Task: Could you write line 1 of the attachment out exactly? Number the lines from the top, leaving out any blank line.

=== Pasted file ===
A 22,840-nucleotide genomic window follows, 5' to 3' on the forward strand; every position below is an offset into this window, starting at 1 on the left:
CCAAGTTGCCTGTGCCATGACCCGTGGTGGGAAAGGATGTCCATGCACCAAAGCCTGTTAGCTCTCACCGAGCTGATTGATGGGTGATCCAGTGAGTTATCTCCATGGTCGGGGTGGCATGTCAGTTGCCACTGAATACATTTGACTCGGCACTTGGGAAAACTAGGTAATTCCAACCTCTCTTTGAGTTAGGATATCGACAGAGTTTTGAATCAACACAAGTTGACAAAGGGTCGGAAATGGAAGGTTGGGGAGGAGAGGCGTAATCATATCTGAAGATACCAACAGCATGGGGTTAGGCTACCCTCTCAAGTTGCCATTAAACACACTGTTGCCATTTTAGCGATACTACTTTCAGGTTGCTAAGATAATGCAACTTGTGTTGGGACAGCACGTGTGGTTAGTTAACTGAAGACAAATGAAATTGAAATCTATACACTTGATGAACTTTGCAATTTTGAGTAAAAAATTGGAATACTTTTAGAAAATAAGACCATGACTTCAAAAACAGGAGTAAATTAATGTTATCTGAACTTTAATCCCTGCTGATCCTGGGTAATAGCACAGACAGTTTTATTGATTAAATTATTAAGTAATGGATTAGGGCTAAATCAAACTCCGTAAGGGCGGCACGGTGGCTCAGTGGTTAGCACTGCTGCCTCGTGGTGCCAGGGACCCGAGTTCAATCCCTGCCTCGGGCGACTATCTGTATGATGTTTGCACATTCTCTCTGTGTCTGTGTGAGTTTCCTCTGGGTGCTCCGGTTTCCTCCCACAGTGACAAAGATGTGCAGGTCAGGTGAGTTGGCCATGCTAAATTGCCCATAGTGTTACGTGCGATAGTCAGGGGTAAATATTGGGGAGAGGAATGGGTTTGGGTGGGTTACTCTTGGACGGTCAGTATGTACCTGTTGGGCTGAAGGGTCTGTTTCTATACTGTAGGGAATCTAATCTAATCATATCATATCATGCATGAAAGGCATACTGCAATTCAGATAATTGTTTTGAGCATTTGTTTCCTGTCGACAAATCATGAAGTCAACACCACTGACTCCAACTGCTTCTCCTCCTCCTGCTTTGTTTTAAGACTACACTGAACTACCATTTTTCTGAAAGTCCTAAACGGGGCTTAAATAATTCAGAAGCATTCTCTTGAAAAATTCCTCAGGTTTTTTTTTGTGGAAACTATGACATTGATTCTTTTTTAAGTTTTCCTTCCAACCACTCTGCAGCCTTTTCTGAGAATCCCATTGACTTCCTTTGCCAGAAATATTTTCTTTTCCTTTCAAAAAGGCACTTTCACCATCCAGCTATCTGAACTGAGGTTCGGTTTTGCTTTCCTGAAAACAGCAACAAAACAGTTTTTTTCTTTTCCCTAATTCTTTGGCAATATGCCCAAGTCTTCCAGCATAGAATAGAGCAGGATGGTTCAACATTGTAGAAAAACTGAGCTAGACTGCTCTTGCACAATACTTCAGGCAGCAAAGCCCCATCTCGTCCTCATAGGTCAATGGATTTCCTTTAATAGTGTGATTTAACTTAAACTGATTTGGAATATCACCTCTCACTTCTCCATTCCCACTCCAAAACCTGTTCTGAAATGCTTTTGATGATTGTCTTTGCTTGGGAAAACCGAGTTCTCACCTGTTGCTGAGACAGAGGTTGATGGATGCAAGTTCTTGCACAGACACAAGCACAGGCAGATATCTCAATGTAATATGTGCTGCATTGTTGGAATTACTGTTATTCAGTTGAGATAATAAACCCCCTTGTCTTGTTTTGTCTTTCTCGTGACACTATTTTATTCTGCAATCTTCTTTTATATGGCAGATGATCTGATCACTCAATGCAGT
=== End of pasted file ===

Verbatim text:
A 22,840-nucleotide genomic window follows, 5' to 3' on the forward strand; every position below is an offset into this window, starting at 1 on the left: